The dilemma facing the next president
Glenwood Springs, CO Colorado
Now that the election process is over, the next question is whether it will be possible for the next president to resolve the dilemma he has inherited from his predecessor ” major domestic and international problems ” in the face of a runaway national debt.
Our economy is on the rocks as a result of the “get government regulation out of the way so businesses can grow” philosophy of the Reagan and Bush administrations, putting the foxes in charge of the hen coop, resulting in the wild excesses which precipitated the meltdown of the financial markets. Unemployment is growing, jobs are being sent overseas, the stock market is hemorrhaging, increasing numbers of Americans are financially strapped by a combination of income erosion, excessive personal indebtedness, and a rising cost of living driven by the high price of gasoline, increasing food costs, and the unaffordable cost of health care.
We are also facing the critical issues of our dependence on petroleum as our primary source of energy, and the global warming effect of our steadily increasing discharge of carbon dioxide into the atmosphere from the burning of fossil fuels. We have to reverse what eight years of Bush-Cheney support for the petroleum industry has cost us, and desperately need a crash program to develop alternative energy sources to make up for lost time.
But how do we address all these needs with an overwhelming national debt which is now headed for $11 trillion and declining revenues as a result of a floundering economy? How can we bring any sense of fiscal responsibility into play without increasing taxes? But that, we are being told, would hurt the economy. The only alternative is to cut the cost of government. Trimming programs which benefit the public (education, health care, unemployment, food and housing assistance, and Medicare and Social Security) would not be enough to have any significant effect unless they were drastically cut, which would have catastrophic social consequences. That leaves the biggest item in the federal budget ” military spending ($600 billion plus the cost of the Iraq War), which we will discuss later. But the real 800-pound gorilla in the room is the interest on our growing national debt ” currently about $250 billion a year. And with a rising debt and a declining dollar, we are going to have to pay a higher rate of interest in the future to induce foreign buyers (who are essential to our solvency) to continue to buy our bonds. Our government is in the same fix as so many Americans who have spent their way into overwhelming credit card debt.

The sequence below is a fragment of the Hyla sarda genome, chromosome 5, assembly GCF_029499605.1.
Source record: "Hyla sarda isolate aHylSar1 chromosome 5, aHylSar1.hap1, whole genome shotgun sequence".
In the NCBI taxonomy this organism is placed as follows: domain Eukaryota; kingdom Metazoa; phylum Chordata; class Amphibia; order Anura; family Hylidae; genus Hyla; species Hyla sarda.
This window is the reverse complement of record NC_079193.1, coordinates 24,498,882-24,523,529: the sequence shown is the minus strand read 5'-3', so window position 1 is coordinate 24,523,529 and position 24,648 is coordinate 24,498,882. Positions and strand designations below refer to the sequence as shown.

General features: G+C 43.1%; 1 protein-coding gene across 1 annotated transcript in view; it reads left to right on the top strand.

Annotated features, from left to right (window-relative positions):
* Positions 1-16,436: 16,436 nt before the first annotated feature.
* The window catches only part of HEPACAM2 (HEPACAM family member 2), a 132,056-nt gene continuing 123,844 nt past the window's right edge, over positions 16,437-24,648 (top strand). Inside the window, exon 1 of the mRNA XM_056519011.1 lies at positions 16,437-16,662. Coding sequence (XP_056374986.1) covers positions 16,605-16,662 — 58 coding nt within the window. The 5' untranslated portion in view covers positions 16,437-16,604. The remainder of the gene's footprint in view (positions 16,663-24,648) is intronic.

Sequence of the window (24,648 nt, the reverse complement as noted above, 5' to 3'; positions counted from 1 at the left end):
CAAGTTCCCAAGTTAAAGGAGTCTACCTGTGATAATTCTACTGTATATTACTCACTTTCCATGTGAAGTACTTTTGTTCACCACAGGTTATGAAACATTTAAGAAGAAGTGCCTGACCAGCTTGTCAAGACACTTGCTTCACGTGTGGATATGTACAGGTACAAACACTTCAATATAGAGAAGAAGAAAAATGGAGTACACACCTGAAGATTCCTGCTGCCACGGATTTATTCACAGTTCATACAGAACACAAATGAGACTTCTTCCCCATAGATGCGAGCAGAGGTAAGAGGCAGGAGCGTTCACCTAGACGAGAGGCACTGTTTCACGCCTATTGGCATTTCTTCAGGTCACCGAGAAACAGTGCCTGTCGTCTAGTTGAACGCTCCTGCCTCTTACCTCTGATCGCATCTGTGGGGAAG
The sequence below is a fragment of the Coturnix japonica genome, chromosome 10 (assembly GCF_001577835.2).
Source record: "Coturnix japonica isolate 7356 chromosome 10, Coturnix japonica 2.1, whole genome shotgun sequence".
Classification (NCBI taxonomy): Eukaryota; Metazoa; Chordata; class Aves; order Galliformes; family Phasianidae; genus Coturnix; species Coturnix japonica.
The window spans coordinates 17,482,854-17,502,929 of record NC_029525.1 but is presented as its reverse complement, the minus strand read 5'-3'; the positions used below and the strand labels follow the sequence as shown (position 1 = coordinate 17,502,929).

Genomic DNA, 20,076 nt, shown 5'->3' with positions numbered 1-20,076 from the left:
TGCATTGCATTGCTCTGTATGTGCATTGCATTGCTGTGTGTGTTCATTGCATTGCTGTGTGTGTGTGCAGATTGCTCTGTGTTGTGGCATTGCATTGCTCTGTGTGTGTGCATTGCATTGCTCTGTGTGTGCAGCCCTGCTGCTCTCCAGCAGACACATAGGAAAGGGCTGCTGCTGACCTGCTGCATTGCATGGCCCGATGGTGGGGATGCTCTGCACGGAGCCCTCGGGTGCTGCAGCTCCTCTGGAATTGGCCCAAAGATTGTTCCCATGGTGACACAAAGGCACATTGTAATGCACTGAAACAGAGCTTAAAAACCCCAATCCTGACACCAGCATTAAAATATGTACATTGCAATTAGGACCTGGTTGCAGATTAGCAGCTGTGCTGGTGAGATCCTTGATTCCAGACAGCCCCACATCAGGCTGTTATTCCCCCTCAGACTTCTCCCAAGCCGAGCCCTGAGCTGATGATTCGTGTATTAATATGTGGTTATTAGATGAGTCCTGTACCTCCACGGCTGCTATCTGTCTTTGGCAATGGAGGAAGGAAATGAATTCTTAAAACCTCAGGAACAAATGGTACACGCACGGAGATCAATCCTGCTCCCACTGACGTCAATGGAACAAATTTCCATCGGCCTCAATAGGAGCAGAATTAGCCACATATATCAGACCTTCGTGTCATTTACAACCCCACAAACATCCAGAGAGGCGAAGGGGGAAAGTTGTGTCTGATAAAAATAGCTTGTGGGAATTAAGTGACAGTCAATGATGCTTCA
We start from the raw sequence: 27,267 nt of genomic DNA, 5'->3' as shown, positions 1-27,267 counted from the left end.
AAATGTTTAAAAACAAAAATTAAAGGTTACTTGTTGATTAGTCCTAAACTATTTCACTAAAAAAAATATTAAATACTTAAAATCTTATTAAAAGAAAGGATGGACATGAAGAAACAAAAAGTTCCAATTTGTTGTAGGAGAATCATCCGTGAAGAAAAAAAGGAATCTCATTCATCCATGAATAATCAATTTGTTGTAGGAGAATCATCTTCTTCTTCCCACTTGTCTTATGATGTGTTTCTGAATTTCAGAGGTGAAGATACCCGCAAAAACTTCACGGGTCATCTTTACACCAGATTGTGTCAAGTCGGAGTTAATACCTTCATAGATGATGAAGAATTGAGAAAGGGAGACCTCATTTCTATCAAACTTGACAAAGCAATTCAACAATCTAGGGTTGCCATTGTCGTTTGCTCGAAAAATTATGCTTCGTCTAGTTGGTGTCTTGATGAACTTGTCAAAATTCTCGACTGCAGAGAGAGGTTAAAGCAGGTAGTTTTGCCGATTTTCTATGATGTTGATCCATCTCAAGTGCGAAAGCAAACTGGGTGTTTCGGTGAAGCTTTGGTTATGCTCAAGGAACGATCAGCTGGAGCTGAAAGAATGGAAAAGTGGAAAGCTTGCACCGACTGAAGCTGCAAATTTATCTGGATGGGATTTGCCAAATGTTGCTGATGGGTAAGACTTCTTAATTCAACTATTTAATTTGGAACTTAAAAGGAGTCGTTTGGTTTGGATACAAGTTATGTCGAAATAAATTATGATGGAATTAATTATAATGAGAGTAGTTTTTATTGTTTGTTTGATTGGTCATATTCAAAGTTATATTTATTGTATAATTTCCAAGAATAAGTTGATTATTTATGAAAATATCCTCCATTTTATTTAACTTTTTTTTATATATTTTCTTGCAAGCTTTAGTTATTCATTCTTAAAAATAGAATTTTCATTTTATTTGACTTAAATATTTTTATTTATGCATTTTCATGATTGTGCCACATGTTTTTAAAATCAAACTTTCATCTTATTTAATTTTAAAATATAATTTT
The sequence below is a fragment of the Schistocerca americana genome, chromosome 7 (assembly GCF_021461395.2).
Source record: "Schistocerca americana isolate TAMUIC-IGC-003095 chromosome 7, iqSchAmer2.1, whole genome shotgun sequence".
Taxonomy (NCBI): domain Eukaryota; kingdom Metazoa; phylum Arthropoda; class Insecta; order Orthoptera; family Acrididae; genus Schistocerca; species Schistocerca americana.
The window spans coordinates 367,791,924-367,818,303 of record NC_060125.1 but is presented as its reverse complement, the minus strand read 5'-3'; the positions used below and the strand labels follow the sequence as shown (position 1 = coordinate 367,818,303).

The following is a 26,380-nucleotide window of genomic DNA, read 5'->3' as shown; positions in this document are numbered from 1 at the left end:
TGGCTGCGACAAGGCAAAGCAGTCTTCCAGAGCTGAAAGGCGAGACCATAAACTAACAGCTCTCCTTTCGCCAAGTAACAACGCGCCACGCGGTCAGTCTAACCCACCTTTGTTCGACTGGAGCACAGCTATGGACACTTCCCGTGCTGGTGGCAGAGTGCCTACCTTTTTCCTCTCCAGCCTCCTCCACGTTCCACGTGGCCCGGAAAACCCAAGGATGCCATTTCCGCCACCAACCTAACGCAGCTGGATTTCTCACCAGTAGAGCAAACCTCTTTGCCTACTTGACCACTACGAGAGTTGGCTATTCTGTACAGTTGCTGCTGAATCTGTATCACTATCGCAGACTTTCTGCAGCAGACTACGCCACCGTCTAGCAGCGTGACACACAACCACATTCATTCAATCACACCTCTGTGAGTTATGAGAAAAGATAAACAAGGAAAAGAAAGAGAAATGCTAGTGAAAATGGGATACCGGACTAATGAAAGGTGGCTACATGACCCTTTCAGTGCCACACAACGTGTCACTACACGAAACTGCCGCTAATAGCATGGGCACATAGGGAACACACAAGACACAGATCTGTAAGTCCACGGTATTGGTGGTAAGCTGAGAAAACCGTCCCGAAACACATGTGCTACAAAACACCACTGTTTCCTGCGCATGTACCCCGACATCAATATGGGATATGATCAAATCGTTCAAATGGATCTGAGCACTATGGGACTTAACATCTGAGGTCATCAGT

That brings us to our international situation. We have to recognize the U.S. is no longer as dominant a superpower as we were in the last century, and must adjust our foreign policy accordingly. We have squandered our prestige, our military hegemony, and our financial resources, on the Iraq fiasco ” like so many powers which have collapsed because they couldn’t afford the cost of their wars. Teddy Roosevelt’s policy was “Speak softly, but carry a big stick.” But we no longer have the big stick, so we have to tone down our rhetoric and cease provocative actions against Russia, the unintended consequences of which could become the slippery slope leading to war.
In the Cold War, we embarked on an arms race with Russia which eventually broke their economy. Now the shoe is on the other foot ” Russia is growing wealthy selling oil and gas to Europe; and with our massive indebtedness, we are in no position to get into another arms race. We need to rely less on military posturing and more on diplomacy, which will require more give and take. We can’t have it all our way like we used to. Instead, we should start taking a leadership role in the world to confront the common threats of worldwide energy, water, and food crises, and global warming.
We can only hope our new president and Congress have the will and the wisdom to put concern for the future of both our country and the rest of the world above party politics and catering to special interests; and instead devote all their attention to restoring our economy and our leadership in meeting the serious challenges facing all of mankind.
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